Has the Student Performance in Managerial Economics Been Affected by the Class Size of Principles of Microeconomics?

By Tseng, Hui-Kuan | Journal of Economics and Economic Education Research, September 1, 2010 | Go to article overview

Has the Student Performance in Managerial Economics Been Affected by the Class Size of Principles of Microeconomics?


Tseng, Hui-Kuan, Journal of Economics and Economic Education Research


ABSTRACT

This research focuses on the influence of the principles of microeconomics class size on students' achievement in the managerial economics course. The logistic regression results suggest that the class size effect is negative and highly significant. Caution should be used in interpreting the negative introductory class size effect found in this study which might be underestimated due to the potential grade inflation problem resulting from the traditional letter grading system. For future studies, a better measure of student performance in the managerial economics course is necessary.

INTRODUCTION

The impact of class size at the college level on students' performance has long been of interest. It is generally believed that the student-instructor interaction in a small class is more effective than in a large class. Yet, state-owned universities and colleges are generally under substantial financial pressure and increasing class size naturally becomes one of the instruments that administrators use to deal with the pressure.

This research examines the effect of class size in the introductory microeconomics course on students' performance in the managerial economics course. The setting for the research is the BeIk College of Business, University of North Carolina-Charlotte, an AACSB International accredited, public university. All business majors, except accounting majors are required to take Managerial Economics (ECON 3125). This course builds on the principles of microeconomics course and emphasizes their applications to business decision problems. The prerequisites of this course are Principles of Microeconomics, Calculus, Elements of Statistics, and Introduction to Business Computing. Thus, to take this course, students must have acquired the basics of economic theory and be equipped with elementary mathematical, statistical and computing tools. However, in response to increased enrollment but limited resources, the Department of Economics has in recent years begun to offer primarily large-section classes for the principles of microeconomics course. To accommodate students' diverse schedule demands, the department also offered small lecture sections for the same course. Regardless of the section size, all instructors were required to use the same text book and cover the same core-course outline. This raises the question of "has the student performance in Managerial Economics been affected by the class size of the Principles of Microeconomics course?" The research poses the hypothesis that the large-sized introductory class has a negative impact on students' performance, in large part, because the student-instructor interaction in a large section tends to be less effective than in a small section. With less effective interaction, a large section may hinder students from understanding the course materials, developing problem-solving skills and cultivating independent thinking. These are essential achievement elements for a managerial economics course.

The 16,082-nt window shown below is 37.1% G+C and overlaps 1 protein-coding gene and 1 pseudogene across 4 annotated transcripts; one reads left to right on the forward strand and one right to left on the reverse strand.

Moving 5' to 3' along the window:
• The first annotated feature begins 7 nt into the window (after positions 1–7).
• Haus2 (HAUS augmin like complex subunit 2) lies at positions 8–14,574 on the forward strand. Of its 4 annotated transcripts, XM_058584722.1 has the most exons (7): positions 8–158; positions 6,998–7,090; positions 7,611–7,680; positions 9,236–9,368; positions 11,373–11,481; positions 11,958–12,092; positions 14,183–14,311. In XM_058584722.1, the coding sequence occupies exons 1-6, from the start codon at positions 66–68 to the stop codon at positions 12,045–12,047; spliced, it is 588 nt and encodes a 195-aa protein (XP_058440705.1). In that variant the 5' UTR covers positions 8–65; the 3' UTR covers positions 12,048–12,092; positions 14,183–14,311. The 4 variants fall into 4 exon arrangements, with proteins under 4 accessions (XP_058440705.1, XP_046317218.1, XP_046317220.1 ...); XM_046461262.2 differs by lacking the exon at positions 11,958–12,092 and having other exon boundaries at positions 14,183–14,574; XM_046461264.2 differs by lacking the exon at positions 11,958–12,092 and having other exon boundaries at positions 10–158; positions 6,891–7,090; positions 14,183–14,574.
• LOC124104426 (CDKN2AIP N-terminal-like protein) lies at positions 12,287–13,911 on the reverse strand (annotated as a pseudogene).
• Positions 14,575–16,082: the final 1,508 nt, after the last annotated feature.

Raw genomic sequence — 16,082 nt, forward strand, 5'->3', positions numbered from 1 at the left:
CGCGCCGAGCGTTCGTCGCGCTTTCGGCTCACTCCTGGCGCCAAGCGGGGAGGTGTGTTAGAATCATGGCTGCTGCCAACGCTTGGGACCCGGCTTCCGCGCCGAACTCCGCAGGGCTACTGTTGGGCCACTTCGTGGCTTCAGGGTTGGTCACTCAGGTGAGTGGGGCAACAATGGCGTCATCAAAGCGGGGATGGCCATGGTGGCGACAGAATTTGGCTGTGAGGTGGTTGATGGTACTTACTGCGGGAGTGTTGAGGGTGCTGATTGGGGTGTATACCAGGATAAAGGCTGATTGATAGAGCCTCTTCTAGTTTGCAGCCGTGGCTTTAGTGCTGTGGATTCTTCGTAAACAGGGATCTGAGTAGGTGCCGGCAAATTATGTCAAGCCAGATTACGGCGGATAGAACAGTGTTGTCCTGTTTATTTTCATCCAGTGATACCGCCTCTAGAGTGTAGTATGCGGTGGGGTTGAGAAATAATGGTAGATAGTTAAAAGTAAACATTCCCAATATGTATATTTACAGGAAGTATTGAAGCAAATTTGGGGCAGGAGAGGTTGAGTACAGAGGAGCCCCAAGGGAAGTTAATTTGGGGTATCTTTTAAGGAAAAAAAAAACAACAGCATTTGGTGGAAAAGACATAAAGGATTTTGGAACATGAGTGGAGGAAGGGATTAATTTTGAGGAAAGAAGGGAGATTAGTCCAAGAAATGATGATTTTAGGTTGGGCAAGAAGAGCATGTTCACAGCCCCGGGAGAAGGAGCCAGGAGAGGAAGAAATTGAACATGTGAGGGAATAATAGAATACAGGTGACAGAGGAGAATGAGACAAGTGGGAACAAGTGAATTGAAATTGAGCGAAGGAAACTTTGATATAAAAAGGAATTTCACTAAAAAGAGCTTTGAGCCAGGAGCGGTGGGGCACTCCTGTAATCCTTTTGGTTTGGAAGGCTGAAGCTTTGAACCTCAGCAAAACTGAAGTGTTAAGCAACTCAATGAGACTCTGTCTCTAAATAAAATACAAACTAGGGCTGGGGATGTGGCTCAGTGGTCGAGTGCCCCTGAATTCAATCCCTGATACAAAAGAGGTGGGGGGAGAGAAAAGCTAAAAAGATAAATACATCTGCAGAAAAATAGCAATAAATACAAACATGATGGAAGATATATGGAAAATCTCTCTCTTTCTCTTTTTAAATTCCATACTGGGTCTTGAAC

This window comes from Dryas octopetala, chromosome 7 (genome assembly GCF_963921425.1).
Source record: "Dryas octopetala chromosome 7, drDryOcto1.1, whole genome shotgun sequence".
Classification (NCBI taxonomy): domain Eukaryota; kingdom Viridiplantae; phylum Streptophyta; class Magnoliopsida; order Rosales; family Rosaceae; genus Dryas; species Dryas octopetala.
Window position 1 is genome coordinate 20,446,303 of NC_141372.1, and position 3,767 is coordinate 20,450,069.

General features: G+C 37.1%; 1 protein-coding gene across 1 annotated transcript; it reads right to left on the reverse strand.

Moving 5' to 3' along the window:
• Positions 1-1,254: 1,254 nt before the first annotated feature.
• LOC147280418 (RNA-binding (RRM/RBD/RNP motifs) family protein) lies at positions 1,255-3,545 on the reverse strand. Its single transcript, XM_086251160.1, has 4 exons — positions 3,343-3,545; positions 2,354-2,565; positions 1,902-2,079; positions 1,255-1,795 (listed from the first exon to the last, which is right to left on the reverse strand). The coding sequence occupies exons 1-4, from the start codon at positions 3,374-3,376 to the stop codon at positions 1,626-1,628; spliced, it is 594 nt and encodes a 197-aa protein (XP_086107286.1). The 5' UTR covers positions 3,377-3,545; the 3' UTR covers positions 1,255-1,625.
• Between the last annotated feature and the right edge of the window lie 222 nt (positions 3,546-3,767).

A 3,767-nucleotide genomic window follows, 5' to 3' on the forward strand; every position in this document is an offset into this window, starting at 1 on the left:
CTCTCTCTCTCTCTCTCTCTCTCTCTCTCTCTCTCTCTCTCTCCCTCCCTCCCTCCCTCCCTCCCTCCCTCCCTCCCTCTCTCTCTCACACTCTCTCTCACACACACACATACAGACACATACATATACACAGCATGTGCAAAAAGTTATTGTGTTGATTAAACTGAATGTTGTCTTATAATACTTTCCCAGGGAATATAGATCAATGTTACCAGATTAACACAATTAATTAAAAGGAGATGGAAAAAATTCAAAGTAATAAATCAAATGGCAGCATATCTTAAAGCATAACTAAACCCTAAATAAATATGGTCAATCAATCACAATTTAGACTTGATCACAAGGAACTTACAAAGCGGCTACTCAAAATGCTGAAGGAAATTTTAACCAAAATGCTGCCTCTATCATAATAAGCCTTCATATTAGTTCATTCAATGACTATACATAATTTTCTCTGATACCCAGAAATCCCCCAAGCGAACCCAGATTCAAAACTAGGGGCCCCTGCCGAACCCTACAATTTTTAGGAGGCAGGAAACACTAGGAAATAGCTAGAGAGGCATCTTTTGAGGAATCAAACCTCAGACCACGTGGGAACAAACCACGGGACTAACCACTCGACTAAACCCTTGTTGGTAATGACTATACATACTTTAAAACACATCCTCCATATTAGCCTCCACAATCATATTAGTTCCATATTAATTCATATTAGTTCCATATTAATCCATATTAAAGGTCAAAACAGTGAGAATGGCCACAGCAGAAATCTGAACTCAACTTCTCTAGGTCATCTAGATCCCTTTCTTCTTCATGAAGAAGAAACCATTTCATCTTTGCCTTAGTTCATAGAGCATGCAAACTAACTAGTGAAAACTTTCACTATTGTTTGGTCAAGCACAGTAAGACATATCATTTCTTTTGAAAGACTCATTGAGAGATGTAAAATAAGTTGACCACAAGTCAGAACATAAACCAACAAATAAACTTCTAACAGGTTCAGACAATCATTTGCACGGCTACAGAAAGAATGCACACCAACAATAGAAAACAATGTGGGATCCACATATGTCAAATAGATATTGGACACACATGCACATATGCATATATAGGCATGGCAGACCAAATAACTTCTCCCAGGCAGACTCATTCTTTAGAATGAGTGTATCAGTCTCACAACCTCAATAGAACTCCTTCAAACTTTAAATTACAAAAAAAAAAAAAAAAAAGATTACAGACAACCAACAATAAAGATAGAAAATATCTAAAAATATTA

LITERATURE REVIEW

Does a large class size adversely influence student achievement in higher education? Many studies have looked at this issue but the empirical results have been mixed. Toth and Montagna (2002) summarize eight studies published between 1990 to 2000 - two studies show no relationship between class size and achievement, two indicate a negative relationship, one shows a positive relationship, while three report mixed findings.1 The most recent research by Kokkelenber et al. (2008) finds a negative relationship between class size and average grade point for various specifications and subsets of the data.

In a class size study specific to the economics discipline, Bellante (1972) found students in a "mass lecture" introductory economics class scored 2 points less than students in the small classes. Using a national economic education data base (TUCE III), Kennedy and Siegfried (1997) found class size does not affect student achievement in introductory economics.

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